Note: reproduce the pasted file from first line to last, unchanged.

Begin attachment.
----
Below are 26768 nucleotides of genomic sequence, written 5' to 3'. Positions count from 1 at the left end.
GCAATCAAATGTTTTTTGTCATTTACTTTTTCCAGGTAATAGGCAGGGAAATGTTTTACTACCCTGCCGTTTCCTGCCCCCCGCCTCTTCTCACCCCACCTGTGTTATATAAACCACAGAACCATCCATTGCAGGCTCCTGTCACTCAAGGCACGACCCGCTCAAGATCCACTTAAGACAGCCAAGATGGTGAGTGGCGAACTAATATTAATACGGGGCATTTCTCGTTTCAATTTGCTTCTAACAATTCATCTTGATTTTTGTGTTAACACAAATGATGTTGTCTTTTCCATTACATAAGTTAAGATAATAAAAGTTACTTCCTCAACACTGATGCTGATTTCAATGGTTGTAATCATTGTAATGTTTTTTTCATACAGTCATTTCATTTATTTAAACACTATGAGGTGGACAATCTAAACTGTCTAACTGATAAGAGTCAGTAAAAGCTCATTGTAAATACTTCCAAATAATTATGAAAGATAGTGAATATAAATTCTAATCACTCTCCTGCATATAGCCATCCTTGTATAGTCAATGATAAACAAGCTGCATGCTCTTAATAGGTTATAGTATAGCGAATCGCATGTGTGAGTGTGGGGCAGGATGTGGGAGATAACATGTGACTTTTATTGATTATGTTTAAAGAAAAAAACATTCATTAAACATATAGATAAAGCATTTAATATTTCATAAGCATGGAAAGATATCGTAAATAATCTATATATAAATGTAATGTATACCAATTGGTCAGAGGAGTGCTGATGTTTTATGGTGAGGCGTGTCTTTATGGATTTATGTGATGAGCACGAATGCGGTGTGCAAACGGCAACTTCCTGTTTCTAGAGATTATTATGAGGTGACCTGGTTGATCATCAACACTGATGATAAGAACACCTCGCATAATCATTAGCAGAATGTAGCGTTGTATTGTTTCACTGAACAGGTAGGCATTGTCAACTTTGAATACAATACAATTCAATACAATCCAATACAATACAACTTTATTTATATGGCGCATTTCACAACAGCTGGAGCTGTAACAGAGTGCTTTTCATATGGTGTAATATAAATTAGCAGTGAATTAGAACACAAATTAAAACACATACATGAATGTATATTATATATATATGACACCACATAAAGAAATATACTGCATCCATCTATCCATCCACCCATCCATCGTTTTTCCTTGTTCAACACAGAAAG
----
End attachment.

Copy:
Below are 26768 nucleotides of genomic sequence, written 5' to 3'. Positions count from 1 at the left end.
GCAATCAAATGTTTTTTGTCATTTACTTTTTCCAGGTAATAGGCAGGGAAATGTTTTACTACCCTGCCGTTTCCTGCCCCCCGCCTCTTCTCACCCCACCTGTGTTATATAAACCACAGAACCATCCATTGCAGGCTCCTGTCACTCAAGGCACGACCCGCTCAAGATCCACTTAAGACAGCCAAGATGGTGAGTGGCGAACTAATATTAATACGGGGCATTTCTCGTTTCAATTTGCTTCTAACAATTCATCTTGATTTTTGTGTTAACACAAATGATGTTGTCTTTTCCATTACATAAGTTAAGATAATAAAAGTTACTTCCTCAACACTGATGCTGATTTCAATGGTTGTAATCATTGTAATGTTTTTTTCATACAGTCATTTCATTTATTTAAACACTATGAGGTGGACAATCTAAACTGTCTAACTGATAAGAGTCAGTAAAAGCTCATTGTAAATACTTCCAAATAATTATGAAAGATAGTGAATATAAATTCTAATCACTCTCCTGCATATAGCCATCCTTGTATAGTCAATGATAAACAAGCTGCATGCTCTTAATAGGTTATAGTATAGCGAATCGCATGTGTGAGTGTGGGGCAGGATGTGGGAGATAACATGTGACTTTTATTGATTATGTTTAAAGAAAAAAACATTCATTAAACATATAGATAAAGCATTTAATATTTCATAAGCATGGAAAGATATCGTAAATAATCTATATATAAATGTAATGTATACCAATTGGTCAGAGGAGTGCTGATGTTTTATGGTGAGGCGTGTCTTTATGGATTTATGTGATGAGCACGAATGCGGTGTGCAAACGGCAACTTCCTGTTTCTAGAGATTATTATGAGGTGACCTGGTTGATCATCAACACTGATGATAAGAACACCTCGCATAATCATTAGCAGAATGTAGCGTTGTATTGTTTCACTGAACAGGTAGGCATTGTCAACTTTGAATACAATACAATTCAATACAATCCAATACAATACAACTTTATTTATATGGCGCATTTCACAACAGCTGGAGCTGTAACAGAGTGCTTTTCATATGGTGTAATATAAATTAGCAGTGAATTAGAACACAAATTAAAACACATACATGAATGTATATTATATATATATGACACCACATAAAGAAATATACTGCATCCATCTATCCATCCACCCATCCATCGTTTTTCCTTGTTCAACACAGAAAG